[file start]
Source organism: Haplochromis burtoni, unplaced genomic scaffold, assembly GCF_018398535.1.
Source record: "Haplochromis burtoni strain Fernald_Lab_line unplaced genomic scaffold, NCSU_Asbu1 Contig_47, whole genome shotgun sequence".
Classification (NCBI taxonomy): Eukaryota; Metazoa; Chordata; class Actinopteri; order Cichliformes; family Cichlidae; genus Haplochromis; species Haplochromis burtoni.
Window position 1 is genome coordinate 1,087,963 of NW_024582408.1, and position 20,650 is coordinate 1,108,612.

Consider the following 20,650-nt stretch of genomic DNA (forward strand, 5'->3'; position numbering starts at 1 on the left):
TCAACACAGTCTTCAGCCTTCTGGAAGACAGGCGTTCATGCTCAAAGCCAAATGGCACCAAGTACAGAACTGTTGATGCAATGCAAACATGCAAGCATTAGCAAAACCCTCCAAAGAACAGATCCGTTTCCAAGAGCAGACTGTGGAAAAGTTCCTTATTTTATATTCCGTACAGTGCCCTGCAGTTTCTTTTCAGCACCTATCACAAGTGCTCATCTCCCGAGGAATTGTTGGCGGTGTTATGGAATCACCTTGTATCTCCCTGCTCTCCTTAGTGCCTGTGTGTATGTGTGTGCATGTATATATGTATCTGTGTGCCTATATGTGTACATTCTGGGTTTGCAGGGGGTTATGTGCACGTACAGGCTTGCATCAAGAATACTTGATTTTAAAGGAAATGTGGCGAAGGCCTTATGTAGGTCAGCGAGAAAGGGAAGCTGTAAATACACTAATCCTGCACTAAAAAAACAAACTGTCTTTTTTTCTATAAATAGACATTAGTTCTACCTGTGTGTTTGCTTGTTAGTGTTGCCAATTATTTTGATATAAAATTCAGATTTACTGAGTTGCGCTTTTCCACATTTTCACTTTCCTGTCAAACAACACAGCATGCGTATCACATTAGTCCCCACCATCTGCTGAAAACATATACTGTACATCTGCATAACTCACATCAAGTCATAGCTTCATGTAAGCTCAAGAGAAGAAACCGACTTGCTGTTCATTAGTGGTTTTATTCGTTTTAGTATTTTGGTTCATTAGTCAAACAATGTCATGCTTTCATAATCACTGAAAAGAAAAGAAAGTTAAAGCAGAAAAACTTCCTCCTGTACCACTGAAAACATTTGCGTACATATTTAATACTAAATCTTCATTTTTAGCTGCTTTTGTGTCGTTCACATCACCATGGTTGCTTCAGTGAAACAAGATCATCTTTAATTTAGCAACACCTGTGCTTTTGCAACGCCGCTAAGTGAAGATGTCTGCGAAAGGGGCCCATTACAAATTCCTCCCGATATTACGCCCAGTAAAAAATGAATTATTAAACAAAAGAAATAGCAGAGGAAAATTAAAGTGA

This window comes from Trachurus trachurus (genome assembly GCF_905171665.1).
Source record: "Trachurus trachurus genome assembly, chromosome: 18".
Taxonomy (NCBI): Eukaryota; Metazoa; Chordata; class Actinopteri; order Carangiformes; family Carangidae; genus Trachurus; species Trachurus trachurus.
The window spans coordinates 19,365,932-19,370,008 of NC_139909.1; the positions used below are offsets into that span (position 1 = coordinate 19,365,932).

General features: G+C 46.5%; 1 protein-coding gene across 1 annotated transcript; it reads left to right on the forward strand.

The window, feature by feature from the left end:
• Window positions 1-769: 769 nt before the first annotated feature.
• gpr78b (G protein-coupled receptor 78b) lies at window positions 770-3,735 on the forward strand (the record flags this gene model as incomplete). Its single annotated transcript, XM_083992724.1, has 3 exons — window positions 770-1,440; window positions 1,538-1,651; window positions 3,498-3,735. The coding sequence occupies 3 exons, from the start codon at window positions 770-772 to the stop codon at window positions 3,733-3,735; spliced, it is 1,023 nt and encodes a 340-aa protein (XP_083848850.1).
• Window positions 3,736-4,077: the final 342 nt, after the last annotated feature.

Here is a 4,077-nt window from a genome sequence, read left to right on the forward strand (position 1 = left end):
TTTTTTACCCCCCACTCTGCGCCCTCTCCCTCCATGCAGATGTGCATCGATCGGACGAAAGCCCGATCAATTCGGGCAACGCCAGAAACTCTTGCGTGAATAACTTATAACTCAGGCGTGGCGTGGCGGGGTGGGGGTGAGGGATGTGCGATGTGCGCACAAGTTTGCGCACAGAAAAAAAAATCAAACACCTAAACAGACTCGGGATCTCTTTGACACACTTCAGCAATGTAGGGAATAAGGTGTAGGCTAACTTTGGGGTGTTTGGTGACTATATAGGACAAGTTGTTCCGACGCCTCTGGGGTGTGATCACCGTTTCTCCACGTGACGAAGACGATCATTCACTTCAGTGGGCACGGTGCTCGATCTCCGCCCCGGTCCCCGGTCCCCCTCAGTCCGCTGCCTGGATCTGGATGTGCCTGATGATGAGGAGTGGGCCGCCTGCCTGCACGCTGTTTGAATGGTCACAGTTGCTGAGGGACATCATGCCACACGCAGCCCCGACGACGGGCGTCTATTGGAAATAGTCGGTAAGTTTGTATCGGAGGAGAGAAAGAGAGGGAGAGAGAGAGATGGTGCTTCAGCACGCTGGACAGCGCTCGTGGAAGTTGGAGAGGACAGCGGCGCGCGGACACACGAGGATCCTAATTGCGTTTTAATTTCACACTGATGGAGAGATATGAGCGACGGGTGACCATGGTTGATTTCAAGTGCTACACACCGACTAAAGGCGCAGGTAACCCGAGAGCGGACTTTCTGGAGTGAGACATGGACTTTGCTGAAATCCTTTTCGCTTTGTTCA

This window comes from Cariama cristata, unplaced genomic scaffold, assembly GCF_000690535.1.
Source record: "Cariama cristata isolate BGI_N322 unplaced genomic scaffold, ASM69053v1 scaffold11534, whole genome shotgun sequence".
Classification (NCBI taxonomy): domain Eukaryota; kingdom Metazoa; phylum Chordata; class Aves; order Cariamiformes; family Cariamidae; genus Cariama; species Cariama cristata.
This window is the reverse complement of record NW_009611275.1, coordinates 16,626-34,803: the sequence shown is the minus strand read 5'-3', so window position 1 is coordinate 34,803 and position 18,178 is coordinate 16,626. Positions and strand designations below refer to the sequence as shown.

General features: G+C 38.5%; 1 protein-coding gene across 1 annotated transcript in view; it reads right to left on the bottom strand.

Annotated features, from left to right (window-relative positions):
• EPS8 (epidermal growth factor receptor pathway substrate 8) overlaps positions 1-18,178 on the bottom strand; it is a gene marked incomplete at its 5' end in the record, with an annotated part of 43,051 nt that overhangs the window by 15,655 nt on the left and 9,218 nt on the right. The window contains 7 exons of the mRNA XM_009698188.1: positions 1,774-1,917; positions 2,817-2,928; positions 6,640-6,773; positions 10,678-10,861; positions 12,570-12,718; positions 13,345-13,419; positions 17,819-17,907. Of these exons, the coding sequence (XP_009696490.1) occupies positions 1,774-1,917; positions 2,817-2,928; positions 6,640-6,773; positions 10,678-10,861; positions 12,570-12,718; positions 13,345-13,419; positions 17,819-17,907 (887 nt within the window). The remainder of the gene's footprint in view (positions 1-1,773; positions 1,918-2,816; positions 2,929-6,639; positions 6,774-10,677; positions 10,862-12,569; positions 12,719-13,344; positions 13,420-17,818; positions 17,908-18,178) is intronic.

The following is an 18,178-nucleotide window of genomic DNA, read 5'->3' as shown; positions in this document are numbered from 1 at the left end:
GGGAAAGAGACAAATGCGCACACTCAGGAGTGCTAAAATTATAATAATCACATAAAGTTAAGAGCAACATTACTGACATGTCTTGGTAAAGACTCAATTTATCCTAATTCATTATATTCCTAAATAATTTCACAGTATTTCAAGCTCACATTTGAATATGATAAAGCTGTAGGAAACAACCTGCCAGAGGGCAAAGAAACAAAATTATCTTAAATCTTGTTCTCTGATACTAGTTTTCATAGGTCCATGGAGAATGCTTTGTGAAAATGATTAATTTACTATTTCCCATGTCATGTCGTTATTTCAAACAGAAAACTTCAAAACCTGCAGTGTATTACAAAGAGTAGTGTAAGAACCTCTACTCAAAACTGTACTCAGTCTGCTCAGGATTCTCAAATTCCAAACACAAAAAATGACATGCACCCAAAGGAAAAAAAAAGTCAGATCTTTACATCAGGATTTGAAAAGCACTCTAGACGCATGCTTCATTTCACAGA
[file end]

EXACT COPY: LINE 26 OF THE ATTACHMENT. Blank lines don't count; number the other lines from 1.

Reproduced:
GGGAAAGAGACAAATGCGCACACTCAGGAGTGCTAAAATTATAATAATCACATAAAGTTAAGAGCAACATTACTGACATGTCTTGGTAAAGACTCAATTTATCCTAATTCATTATATTCCTAAATAATTTCACAGTATTTCAAGCTCACATTTGAATATGATAAAGCTGTAGGAAACAACCTGCCAGAGGGCAAAGAAACAAAATTATCTTAAATCTTGTTCTCTGATACTAGTTTTCATAGGTCCATGGAGAATGCTTTGTGAAAATGATTAATTTACTATTTCCCATGTCATGTCGTTATTTCAAACAGAAAACTTCAAAACCTGCAGTGTATTACAAAGAGTAGTGTAAGAACCTCTACTCAAAACTGTACTCAGTCTGCTCAGGATTCTCAAATTCCAAACACAAAAAATGACATGCACCCAAAGGAAAAAAAAAGTCAGATCTTTACATCAGGATTTGAAAAGCACTCTAGACGCATGCTTCATTTCACAGA